Michigan-based author/songwriter Bill Jamerson will present a tribute to the Civilian Conservation Corps, a program filled with music and storytelling, at 6 p.m. Thursday, Oct. 19, at Harrisburg District Library.
His hour-long program includes reading stories, excerpts from his novel, presenting a video clip from his PBS film and performing original songs with his guitar. Refreshments will be served.
Jamerson has presented his program at CCC reunions and state and national parks around the country. His presentation is about people both ordinary and extraordinary with stories of wit, charm and strength.
The CCC was a federal works program created by President Franklin Roosevelt in the heart of The Great Depression. During its nine-year run from 1933-1942, over 3 million young men between the ages of 17 and 25 enlisted across the country. They were known as "Roosevelt's Tree Army" because they planted over 3.5 billion trees nationwide. The enrollees lived in work camps run by the Army and were paid $1 a day. Every month, $25 was sent home directly to their families.
In Illinois, the CCC planted trees, worked on soil erosion control, restored river banks, cleaned out ditches, constructed roads and bridges and brought electricity to rural areas. The CCC also built state parks, including Giant City, Fox Ridge, Kickapoo, White Pine, Mississippi Palisades, Illini and Matthiessen. The CCC also built the lodge at Starved Rock State Park and did restoration work at Black Hawk State Historic Site and Lincoln Log Cabin State Historic Site.
In December 1933, Camp Winnetka opened near Equality. Another camp opened outside of Eldorado. The men worked on farms in Saline County and came into Harrisburg on weekends to attend church, help out in emergencies and patronize stores, bowling alleys and movie theaters. They spent an average of $5,000 a month in town -- an important economic stimulus during The Great Depression.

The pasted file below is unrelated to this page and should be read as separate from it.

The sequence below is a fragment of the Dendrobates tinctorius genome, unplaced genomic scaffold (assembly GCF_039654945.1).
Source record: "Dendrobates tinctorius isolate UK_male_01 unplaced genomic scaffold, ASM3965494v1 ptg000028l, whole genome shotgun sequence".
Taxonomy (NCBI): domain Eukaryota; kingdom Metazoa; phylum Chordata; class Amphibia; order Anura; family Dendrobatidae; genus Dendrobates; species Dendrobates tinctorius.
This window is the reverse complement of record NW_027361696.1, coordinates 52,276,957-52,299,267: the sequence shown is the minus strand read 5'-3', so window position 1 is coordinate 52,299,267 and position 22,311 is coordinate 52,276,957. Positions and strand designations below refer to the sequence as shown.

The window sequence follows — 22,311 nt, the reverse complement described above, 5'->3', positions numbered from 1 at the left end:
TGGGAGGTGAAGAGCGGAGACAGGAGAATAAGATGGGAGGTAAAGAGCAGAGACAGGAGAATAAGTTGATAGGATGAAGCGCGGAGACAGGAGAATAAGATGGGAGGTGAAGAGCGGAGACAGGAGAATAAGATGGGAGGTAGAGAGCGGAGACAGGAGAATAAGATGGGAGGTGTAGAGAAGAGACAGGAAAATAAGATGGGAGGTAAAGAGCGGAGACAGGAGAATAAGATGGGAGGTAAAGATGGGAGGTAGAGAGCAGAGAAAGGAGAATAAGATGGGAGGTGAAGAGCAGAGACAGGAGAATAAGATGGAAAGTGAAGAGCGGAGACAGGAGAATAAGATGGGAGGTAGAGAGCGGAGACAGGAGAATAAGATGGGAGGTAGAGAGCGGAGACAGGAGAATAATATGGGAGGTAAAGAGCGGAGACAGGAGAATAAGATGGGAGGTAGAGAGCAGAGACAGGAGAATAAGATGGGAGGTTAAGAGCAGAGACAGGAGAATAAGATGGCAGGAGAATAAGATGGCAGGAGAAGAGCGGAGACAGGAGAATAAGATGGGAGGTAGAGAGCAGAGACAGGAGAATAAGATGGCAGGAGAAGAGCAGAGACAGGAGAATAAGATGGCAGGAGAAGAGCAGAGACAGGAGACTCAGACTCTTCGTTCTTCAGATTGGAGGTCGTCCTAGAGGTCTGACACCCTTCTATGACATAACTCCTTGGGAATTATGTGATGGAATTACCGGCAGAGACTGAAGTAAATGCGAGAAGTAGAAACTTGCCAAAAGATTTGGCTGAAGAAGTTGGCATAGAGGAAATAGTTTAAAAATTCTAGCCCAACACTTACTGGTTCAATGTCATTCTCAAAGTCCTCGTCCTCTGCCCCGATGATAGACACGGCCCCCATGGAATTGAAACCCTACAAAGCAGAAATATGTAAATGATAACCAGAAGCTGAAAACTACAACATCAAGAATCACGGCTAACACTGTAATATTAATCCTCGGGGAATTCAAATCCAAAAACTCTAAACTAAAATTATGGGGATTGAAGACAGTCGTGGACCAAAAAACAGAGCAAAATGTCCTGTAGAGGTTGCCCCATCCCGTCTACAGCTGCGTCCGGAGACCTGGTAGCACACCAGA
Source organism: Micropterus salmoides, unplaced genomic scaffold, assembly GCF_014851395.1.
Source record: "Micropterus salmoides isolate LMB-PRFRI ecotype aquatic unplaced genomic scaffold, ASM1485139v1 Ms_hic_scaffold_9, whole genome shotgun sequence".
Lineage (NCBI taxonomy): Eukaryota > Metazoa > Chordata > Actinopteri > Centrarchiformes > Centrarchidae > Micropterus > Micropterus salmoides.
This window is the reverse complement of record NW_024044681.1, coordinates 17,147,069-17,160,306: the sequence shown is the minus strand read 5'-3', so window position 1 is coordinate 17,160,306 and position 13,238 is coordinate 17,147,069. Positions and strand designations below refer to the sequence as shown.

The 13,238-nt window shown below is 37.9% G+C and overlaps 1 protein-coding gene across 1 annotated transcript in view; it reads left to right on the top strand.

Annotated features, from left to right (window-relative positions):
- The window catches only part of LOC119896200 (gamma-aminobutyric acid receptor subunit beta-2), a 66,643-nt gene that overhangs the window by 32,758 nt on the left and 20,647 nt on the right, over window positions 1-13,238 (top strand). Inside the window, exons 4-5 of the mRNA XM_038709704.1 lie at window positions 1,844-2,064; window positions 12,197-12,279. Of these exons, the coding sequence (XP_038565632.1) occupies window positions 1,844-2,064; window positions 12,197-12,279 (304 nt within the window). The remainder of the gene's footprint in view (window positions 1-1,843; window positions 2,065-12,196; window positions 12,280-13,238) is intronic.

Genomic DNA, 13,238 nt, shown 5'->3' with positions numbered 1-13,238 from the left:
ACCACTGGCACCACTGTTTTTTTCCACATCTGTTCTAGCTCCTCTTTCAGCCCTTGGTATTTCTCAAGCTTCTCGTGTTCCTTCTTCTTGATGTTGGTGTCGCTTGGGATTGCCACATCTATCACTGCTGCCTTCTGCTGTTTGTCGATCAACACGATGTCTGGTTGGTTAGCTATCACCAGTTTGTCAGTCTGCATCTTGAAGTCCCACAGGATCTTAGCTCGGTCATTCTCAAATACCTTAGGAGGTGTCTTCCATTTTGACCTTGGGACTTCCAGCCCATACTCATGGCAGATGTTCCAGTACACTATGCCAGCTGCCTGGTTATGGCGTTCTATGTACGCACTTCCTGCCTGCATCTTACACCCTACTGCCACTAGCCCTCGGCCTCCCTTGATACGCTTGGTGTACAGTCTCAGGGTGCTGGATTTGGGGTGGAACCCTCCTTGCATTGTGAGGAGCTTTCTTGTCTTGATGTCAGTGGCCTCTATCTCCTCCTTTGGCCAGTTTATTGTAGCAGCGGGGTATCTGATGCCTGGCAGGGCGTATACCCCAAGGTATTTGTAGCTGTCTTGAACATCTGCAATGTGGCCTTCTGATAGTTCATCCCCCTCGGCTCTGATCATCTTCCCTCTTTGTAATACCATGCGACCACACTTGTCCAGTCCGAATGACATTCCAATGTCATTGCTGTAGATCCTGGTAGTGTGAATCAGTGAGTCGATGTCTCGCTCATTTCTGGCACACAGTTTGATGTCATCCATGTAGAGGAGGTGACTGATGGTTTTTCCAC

Chicago received a large share of new recreational construction with the development of the Skokie Lagoons, part of the Cook County Forest Preserve. More than 165,000 men from Illinois enlisted in the CCC, with 92,000 men serving in the state. An average of 54 camps a year operated in Illinois with expenditures of more than $104 million during its nine-year run. In 1936, a Chicago judge credited the CCC with reducing juvenile crime rate by 50 percent between 1933 and 1935.
Jamerson's novel, "Big Shoulders," follows a year in the life of a 17-year-old Detroit youth who enlists in the CCC in 1937. The enrollee joins 200 other young men at a work camp in Michigan's Upper Peninsula. It is a coming-of-age story about an angry teenager facing the rigors of hard work, learning to get along with a difficult sergeant and coping with a bully.
Some of the songs performed in the program include "Chowtime," a fun look at camp food; "City Slicker," which tells of mischief young men get into in the woods; "Wood Tick," a song about nicknames the locals gave the enrollees; and "Tree Plantin' Fire Fightin' Blues," which tells of the hardships of work. The folk songs range from heartwarming ballads to foot-stomping jigs.
The CCC not only revitalized the state's natural resources, but also taught young men job skills and discipline. In his talk, Jamerson will share many nostalgic stories he has picked up from former CCC Boys and also discuss their projects in Illinois. He also will be available to sign books after the program. Those attending are encouraged to bring photo albums and CCC memorabilia.
For more information, call the library at (618) 253-7455 or visit Jamerson's website at www.billjamerson.com.